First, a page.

Architecture has been among the most important types of man-made entities that can reflect people’s daily lives and beliefs since early human history. These structures serve their functions and convey various concepts by their forms, spaces, and materials. In the past two decades, ease of access to information, building materials and construction technologies makes architects’ designs increasingly similar to each other. Many architectural projects, particularly those in developing countries, are underdeveloped or they are superficial imitations of other projects without much consideration for their unique contexts and design parameters. Being an architectural designer, I always ask myself a very fundamental question about architectural practice: how does one approach and design a contextual and autonomous project so that it can formally better serve its function and convey its embedded cultural, philosophical, spiritual, political, artistic and scientific concepts to people? As in any historical periods, there are outstanding projects in different regions around the world. However, as one may realize, many contemporary buildings have fallen into the following categories:
1. They are the products of random and arbitrary designs whose original concepts come from occasional or improvisatory ideas (Figure 1).
2. They lack formal connections to the past, or the formal connections to their vernacular cultures.
3. They could have been more appropriate built solutions if the design teams and clients understood the projects’ contextual parameters and constraints more comprehensively.
4. The application of computer-aided design software seems to be used in a computer-orientated way instead of a humanistic way. This category is particularly applicable to projects that are designed and modeled in 3D software, which has certain capabilities and advantages in achieving some formal design tasks. Therefore, projects that are derived from this type of software are formally similar. Since designers spend much of their time on searching for solutions in 3D models within the software, they sometimes neglect people’s collective experience about form, space, materials and their embedded semiotics of architecture.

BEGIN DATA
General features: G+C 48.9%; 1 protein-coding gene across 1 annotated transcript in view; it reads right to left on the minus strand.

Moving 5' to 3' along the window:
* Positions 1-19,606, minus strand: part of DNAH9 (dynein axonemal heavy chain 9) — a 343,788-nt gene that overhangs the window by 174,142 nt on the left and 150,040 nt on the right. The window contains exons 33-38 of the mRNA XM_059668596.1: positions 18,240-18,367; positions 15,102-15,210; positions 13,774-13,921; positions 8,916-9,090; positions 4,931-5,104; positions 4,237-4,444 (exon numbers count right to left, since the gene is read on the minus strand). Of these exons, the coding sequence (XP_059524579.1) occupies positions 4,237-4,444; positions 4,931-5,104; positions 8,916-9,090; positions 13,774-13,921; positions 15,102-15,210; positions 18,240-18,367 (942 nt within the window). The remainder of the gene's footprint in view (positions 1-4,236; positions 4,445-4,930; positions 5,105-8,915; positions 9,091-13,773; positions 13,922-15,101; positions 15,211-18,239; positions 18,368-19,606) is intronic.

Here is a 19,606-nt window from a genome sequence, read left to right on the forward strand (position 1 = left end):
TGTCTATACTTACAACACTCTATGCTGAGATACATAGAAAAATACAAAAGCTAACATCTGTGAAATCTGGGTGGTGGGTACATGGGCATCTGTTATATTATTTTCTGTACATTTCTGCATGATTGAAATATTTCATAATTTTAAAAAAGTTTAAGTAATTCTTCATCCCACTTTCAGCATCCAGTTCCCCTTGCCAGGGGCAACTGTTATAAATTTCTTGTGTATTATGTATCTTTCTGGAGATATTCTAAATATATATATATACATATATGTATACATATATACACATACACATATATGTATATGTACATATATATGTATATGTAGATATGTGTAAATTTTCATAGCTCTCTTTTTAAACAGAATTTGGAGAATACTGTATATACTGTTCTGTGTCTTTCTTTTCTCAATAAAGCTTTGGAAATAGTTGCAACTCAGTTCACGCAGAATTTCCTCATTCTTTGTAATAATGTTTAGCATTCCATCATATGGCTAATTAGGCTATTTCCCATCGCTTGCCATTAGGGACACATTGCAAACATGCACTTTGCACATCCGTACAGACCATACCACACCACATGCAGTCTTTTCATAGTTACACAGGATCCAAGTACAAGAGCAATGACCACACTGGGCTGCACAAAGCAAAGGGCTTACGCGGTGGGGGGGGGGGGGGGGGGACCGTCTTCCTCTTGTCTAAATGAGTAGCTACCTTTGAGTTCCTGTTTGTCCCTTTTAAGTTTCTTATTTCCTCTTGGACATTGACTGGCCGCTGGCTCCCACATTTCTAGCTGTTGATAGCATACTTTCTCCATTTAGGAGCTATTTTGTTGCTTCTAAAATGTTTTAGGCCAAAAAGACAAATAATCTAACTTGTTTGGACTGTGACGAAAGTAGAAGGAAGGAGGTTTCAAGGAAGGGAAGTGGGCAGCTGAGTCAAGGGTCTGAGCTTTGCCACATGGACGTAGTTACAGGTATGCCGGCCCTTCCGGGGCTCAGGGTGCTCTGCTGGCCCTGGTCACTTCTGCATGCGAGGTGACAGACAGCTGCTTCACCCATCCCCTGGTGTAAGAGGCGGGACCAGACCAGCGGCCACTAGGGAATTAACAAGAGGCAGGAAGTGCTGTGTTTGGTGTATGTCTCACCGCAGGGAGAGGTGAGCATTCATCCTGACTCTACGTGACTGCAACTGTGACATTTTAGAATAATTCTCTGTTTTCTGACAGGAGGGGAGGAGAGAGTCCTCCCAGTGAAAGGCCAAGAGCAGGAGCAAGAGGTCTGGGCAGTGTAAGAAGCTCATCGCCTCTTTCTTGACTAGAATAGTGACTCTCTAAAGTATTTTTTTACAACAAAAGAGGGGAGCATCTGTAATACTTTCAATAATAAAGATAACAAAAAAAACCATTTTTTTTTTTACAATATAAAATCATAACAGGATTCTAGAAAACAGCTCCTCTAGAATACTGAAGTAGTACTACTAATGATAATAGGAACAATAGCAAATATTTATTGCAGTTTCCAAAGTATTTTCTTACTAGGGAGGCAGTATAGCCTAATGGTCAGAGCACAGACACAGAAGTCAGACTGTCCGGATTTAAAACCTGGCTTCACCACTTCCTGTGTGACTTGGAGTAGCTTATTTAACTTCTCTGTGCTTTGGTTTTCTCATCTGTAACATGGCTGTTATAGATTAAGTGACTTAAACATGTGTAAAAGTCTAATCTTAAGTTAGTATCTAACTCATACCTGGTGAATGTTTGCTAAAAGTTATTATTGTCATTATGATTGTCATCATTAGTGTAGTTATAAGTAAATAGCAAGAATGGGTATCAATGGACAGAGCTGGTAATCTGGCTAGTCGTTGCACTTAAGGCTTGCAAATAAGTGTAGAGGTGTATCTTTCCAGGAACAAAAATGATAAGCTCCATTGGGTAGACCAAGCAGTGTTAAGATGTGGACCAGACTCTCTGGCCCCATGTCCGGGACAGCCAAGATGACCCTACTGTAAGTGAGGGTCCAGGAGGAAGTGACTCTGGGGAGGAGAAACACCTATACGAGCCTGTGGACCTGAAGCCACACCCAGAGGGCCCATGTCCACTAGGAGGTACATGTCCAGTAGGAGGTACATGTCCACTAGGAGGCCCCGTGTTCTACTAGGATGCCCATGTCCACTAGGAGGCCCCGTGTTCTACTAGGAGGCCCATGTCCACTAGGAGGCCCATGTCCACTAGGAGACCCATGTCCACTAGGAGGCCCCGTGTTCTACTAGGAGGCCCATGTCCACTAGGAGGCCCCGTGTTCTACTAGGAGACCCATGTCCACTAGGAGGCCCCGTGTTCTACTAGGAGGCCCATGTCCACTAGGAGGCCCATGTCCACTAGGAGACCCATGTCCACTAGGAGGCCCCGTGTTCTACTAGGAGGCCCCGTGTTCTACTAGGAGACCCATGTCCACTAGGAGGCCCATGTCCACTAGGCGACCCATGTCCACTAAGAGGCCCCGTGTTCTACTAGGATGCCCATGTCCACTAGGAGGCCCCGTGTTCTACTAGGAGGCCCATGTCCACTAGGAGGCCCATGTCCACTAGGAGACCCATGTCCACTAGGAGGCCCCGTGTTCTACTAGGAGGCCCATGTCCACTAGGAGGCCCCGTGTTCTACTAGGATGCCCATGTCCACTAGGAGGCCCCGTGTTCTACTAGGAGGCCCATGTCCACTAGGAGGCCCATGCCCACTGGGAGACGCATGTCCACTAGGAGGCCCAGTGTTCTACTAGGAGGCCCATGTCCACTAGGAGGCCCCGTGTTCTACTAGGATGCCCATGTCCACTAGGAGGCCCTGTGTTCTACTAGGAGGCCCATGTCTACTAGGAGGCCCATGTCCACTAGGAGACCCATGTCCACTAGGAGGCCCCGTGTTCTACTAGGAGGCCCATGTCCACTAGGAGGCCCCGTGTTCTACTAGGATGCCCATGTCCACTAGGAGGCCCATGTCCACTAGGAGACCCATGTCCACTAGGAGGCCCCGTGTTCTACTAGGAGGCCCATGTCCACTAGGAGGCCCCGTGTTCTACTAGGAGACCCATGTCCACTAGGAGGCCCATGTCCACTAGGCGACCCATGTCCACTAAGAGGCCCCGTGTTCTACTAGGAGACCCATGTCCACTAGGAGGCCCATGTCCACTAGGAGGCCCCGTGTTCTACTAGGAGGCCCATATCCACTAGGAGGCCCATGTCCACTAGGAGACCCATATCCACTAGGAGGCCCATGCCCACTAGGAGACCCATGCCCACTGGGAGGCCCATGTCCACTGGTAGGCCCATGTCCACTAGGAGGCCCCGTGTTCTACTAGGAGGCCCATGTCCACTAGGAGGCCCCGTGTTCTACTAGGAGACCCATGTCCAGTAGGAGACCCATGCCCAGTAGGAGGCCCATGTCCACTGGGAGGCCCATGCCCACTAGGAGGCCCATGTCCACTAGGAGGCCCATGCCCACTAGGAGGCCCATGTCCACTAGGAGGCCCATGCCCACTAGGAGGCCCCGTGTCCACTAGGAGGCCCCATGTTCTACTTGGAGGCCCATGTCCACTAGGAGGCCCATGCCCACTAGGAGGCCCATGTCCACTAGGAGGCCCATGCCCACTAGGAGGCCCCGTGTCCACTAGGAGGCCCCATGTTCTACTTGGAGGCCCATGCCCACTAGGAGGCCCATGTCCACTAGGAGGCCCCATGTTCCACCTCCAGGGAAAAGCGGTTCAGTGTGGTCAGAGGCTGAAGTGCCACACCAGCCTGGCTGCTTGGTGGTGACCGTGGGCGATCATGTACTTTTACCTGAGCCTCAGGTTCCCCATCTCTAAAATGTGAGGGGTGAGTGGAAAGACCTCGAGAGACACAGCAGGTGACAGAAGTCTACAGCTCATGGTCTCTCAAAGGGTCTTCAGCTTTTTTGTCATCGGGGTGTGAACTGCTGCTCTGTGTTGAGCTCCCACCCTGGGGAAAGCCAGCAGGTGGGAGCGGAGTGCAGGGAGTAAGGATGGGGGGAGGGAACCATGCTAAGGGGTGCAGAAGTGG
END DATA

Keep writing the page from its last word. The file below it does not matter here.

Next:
Figure 1. A Multifunctional Building In China
Architecture is the result of collaboration. If the architects, their clients and other related people know the projects’ context, design parameters and historical settings better (Figures 2 & 3), the building projects that fell into these categories could be improved and became better built works. Giving that each architecture project has a series of design problems based on its unique requirements and constraints at the beginning of its design process, is there a rational and systematic graphical method to draw and record the design process? If the creation of architecture is not only about the final built work, but also about the generative process; this Systematic Drawing of the Design Process (SDDP) is aiming to represent the complex and interrelated relationship between design parameters, ideas, decisions, and procedures of the collaborative work of architecture (Figure 4).
Figure 2. A Sketch of the Logical Relationship between Human and Architecture
Figure 3. The Relationship Between Human and Architecture Based on Differernt Human and Non-human Factors
Figure 4. A Simple Relational Framework of a Typical Project
The SDDP is the visual representation of the design process. Indeed, this representation or documentation is invisibly imbedded into the subconscious creative process of every architectural practice. If the architect can constantly update the project’s SDDP, it can help themselves to be more self-critical about their design. Furthermore, as the SDDP can break down the design process and design parameters by a logical framework of inter-relation, it can enhance the mutual understanding between architects, consultant teams, contractors and the clients. This logical framework of design parameters and information can expand and focus on certain parameters based on the project teams’ interaction during design development. This blog piece is a starting point for myself to brainstorm about my graduate thesis of developing a graphical/virtual drawing of the architecture of design process. I believe this drawing of collecting, recording, learning, analyzing, informing, representing, selecting and creating processes of architecture can help to develop a project from concept sketches to construction documents, and from the massing of the overall form to the detailing of joints. Therefore, we can anticipate that the built work will be a better piece of architecture.